With the tunnel situated just in front of the travelling support, the Dons fans were able to give the referee a little advice on his first half performance on the way in, followed by Charlie Ademeno, who was given a more rousing reception. Charlie’s performance was really encouraging, building on decent showings from the bench against Crawley and Bristol Rovers, and if he can stay fit he could prove a surprise hit… On signing I think most Dons fans expected Charlie to support an eventual Kedwell replacement, yet on recent form he’s providing us with everything Kedwell gave us and more, hardworking, almost impossible to shake off the ball and with an eye for goal.
Ademeno’s departure meant Jack Midson sneaked off almost unnoticed, blood appearing to be spurting from a head wound – well, perhaps ‘spurting’ is over dramatic, there was definitely red stuff on show. Not having seen the incident he could well have collided with a spectator with a heavily loaded hot dog, absence of mustard suggests that wasn’t the case, but either way Midson returned after the break, no bandaging apparent.
To be honest the Dons threatened to run away with it in the second half, Dagenham went from looking ex-League One to Conference fodder within the space of forty-five minutes. The second goal effectively finished the game, and was a fantastic effort from Toks, striding forward as the defence backed off, allowing him to fire a left foot effort into the top corner of the net, and worth the journey and ticket price on its own.
Dagenham had a spell lasting about five minutes directly after the goal where they forced a series of corners, but to be honest the Dons looked more likely to extend their lead from that point on. Even the removal of Ademeno provided little respite, Jolley coming on to terrorise the tiring home defence. Yet Wimbledon’s best chance of extending the lead was thwarted once again by the referee, this time right in front of the Dons follower allowing no excuses… Midson brought down as he bore down on goal, quite why the referee turned that one down I’ll never know.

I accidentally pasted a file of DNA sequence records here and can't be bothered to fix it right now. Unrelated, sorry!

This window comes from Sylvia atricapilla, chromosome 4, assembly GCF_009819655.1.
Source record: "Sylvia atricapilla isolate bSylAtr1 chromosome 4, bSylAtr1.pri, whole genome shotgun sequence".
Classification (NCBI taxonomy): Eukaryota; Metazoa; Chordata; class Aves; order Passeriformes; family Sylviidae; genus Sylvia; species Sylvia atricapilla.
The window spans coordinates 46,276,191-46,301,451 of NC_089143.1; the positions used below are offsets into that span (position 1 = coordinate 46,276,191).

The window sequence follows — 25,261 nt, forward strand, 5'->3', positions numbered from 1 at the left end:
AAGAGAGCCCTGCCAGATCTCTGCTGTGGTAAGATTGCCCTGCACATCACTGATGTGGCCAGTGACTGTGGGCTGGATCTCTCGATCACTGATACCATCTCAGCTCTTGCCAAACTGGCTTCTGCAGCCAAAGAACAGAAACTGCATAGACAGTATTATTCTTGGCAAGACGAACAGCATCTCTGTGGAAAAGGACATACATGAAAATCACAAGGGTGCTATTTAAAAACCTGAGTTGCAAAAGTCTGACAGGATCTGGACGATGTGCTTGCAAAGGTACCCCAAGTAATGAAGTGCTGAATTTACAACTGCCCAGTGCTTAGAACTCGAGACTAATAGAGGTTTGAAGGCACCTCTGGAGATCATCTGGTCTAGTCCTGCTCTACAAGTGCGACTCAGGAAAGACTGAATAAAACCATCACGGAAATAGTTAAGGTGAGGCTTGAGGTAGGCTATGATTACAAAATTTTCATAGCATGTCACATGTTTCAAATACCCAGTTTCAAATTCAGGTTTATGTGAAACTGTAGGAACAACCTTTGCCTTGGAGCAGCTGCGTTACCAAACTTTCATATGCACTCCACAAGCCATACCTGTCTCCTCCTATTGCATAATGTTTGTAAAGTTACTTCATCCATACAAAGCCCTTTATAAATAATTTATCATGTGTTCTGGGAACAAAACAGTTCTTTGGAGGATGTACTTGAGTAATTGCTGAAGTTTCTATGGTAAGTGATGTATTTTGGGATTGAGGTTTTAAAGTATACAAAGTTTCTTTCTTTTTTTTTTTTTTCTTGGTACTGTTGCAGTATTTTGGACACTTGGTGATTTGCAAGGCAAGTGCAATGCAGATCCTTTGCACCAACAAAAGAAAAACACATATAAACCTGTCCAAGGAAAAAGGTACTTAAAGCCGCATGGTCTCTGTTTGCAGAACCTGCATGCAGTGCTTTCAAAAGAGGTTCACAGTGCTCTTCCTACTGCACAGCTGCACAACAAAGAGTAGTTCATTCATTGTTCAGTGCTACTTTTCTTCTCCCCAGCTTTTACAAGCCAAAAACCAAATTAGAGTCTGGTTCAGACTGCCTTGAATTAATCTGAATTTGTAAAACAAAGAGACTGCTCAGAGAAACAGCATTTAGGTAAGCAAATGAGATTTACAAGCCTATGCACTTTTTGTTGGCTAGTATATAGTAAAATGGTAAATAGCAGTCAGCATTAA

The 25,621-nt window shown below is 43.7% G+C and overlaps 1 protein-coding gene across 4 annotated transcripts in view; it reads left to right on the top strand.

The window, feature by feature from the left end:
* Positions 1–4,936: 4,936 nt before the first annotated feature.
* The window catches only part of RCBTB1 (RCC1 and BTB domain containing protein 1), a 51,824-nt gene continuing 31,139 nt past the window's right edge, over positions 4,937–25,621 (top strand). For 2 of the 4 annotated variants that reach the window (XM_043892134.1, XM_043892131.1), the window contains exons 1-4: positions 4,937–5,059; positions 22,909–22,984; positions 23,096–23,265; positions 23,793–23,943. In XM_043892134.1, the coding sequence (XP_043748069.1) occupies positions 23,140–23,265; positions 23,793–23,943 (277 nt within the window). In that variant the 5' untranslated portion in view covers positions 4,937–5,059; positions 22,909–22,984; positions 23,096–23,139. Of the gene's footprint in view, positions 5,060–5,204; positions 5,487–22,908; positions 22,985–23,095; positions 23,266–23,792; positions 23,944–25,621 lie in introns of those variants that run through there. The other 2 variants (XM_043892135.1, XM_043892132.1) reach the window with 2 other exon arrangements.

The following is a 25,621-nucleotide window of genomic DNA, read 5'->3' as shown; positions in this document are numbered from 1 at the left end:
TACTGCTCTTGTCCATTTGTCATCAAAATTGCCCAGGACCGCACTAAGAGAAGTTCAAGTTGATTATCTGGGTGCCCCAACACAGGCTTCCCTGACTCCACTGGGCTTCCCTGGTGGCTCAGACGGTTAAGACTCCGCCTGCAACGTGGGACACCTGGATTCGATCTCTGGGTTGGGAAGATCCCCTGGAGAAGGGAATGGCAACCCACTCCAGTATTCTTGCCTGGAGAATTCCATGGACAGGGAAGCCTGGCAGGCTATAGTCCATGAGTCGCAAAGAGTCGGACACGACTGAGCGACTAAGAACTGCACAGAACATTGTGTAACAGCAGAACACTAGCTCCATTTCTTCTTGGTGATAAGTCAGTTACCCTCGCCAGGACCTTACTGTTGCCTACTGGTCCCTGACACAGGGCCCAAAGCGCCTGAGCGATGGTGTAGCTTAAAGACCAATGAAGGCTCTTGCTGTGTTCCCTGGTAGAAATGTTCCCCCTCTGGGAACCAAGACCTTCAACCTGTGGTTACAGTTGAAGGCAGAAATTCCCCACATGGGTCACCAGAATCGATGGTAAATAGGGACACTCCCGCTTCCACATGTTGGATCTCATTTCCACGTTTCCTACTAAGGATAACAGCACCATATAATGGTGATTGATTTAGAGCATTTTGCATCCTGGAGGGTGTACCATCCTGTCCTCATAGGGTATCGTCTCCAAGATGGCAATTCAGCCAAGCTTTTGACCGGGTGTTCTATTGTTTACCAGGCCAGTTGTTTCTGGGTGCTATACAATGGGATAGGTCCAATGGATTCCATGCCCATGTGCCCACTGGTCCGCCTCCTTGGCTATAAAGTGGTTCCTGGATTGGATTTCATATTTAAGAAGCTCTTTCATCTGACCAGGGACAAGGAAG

The Dons were good value for the two goal cushion at least, but this early in the season it’s nice to see Wimbledon supporters remaining pretty grounded. This early in the season its hard to judge just how good a win this was, although three points away are always handy no matter which league you happen to be playing in, we’ll probably have more of an idea how we’ll get on by mid-September.
Until then, what of Dagenham? They certainly didn’t look like a side that almost survived in League One last year, although by all accounts they had a fair few injuries. Unlike Crawley and Bristol Rovers they probably won’t be challenging this year, and showed as much by failing to take advantage of a Dons defence still getting to grips with the division. They are probably closer to what you would expect of a mid table side this term, and if so we aren’t going to have too many problems achieving a respectable position this term.
For Wimbledon, well I remember commenting a little while back Nostradamus-like that losing a twenty goal a season striker won’t be a problem so long as goals are spread amongst the team, and here we are now, six goals scored, five goalscorers. Now if we do find that twenty goal hitman before the end of August (or one of Charlie/Jack/Luke get the knack of hitting the net), and the rest keep chipping in, who knows where that could take us?
We now move on to Plymouth and Hereford over the next week, two sides who shipped seven goals between them on Saturday. Yet once again, let’s keep our feet on the ground for a moment (he says, after suggesting otherwise in the previous paragraph…). Plymouth are a young side operating under extreme pressure and budgetary constraints, their heavy home defeat could be as much of a blip as their decent point at Shrewsbury on the opening day. And Hereford, well a win in midweek over Macclesfield is a possibility, and could give them the confidence they have been looking for. The problem with being in a League where every dog has his day, what if we are the dog and have just had ours?
Two tough games, to add to the two we’ve already played and forty-two that will follow…